So, you’ve been waitlisted at your dream school. It’s a little disheartening, isn’t it? So near, yet so far. For what it’s worth, congratulations are still in order. A very small fraction of those who apply actually make it far enough to get on the waitlist. Now, coming to the important part – crafting documentation that shows your continuing interest.
Before we get into how to think about creating these documents, it is worth noting that every school has different preferences and guidelines on what they expect once you’ve been put on the waitlist. Please review those guidelines and submit documentation accordingly.
For some schools, submitting additional documentation can actually be detrimental to your chances of getting accepted. However, for schools that accept additional documents, there are a few things you can do to communicate to your dream school that you are still interested in attending:
The first step is to take some time and reflect
There is no doubt that you are a stellar applicant, but something must have been lacking for you to end up on the waitlist. It’s a painful realization but one that is absolutely necessary to draft an honest and compelling letter of continuing interest.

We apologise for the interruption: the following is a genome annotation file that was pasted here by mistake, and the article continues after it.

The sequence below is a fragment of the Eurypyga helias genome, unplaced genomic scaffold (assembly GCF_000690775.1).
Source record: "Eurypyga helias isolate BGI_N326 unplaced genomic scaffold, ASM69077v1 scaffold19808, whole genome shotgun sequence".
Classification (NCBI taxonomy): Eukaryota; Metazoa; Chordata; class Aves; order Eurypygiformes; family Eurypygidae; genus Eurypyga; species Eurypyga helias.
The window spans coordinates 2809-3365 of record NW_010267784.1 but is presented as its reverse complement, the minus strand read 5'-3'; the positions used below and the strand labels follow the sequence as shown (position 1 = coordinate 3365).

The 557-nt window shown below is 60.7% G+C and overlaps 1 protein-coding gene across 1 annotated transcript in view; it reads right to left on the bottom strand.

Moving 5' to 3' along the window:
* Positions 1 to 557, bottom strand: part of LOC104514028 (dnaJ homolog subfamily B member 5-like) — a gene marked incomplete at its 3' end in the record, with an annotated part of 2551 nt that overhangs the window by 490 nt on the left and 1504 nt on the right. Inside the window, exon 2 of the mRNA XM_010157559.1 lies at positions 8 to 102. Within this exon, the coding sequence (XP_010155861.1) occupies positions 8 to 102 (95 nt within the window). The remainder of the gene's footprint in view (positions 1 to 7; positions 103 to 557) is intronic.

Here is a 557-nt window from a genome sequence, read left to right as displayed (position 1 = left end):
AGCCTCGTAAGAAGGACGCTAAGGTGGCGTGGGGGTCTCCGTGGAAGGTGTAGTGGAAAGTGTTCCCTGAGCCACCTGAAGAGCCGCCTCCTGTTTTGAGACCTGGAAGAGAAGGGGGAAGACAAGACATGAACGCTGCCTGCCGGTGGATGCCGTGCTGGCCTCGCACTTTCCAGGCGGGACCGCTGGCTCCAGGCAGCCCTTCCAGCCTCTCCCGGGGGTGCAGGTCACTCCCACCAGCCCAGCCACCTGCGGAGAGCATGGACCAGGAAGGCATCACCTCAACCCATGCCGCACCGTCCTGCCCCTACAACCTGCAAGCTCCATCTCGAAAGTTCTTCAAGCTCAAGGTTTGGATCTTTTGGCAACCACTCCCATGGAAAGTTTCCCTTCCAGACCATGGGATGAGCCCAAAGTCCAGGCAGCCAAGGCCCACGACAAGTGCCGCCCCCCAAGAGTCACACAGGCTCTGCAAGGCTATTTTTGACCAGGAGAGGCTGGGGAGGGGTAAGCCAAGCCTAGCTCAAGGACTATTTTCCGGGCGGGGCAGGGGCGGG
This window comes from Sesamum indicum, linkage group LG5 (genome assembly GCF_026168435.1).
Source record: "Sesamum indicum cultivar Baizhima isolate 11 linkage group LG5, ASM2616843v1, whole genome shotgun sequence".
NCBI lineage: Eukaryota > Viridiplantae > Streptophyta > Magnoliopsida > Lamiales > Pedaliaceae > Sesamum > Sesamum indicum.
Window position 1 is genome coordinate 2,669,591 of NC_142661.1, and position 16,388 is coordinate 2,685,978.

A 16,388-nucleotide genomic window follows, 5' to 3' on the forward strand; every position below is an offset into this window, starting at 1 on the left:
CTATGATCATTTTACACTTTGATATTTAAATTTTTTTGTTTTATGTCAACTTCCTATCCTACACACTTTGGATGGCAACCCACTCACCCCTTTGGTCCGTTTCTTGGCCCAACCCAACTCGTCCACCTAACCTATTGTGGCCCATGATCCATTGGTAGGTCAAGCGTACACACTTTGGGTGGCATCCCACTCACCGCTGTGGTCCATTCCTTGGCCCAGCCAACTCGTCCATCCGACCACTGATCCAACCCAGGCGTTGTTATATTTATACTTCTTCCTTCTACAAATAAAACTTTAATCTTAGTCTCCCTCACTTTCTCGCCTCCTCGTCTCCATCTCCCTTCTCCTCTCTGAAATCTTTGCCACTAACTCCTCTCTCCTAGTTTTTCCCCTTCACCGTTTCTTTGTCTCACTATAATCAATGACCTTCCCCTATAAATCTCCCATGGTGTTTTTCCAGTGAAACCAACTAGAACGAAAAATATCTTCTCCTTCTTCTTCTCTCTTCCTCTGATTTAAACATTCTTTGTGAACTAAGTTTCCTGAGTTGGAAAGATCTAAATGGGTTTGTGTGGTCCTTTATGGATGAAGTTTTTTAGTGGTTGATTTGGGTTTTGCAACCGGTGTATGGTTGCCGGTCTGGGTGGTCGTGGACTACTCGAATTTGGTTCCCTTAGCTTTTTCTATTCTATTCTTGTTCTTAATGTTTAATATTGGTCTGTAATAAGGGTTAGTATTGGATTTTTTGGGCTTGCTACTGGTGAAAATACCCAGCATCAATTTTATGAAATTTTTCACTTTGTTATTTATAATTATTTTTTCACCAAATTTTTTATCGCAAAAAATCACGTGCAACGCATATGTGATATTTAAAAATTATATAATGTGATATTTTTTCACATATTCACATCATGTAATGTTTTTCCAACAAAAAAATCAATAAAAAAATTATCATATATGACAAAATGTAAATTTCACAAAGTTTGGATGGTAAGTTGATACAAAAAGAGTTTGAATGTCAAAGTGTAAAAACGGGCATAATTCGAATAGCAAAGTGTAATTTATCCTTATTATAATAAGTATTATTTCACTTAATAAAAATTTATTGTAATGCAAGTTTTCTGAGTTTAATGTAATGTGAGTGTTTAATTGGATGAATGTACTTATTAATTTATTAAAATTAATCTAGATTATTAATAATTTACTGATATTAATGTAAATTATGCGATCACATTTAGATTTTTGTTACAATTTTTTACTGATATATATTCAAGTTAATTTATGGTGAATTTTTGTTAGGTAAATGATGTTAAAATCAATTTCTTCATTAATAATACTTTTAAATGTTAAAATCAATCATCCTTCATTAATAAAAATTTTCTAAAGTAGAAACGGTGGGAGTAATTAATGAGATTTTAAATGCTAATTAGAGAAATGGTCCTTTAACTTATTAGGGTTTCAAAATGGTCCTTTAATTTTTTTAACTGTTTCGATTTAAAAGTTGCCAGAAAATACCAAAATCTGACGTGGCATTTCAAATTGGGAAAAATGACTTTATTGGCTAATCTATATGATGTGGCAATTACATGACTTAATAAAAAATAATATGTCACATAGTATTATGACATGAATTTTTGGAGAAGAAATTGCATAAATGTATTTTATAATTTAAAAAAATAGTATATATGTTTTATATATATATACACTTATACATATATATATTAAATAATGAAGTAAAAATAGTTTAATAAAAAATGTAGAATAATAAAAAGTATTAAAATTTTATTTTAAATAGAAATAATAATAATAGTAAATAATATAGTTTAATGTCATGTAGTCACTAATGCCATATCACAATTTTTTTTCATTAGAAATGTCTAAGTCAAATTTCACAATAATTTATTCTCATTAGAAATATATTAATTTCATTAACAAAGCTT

The shortcomings in your application could have ranged from obvious indicators such as low test scores to more nuanced factors such as subpar work experience. Put yourself in the shoes of an admissions committee member and write the top three reasons why you would be hesitant to accept an applicant such as yourself.
The second step is to list out the actions you might have taken to address some of these shortcomings
This is easy to do for objective criteria such as your test scores. If your GMAT score was an issue and you re-took the test and got a higher score, that’s a pretty straightforward narrative. However, you should spend some time to think this through for more subjective factors.
For example, you might feel that you lacked strong leadership experience in your application. In this case, you can talk about any recent projects you’ve been on where you assumed a leadership role.
Finally, tie this all together by stating what you learned and reiterating why you’re a good fit
Be as specific as possible. In the previous example, it would be more impactful to talk about specific leadership skills such as persuasive communication or time management that you picked up through your actions. This will give you an opportunity to tie these skills and experiences back to your long-term goal and ultimately your desire to attend your dream school.
When writing this letter, be direct. Make sure you re-iterate the fact that the school where you have been waitlisted is your dream school. And avoid making it sound like another application essay – that’s not what the admissions committee wants to read. Above all, be genuine and give it your best shot.
Good luck, we hope you get the acceptance that you’ve worked so hard for!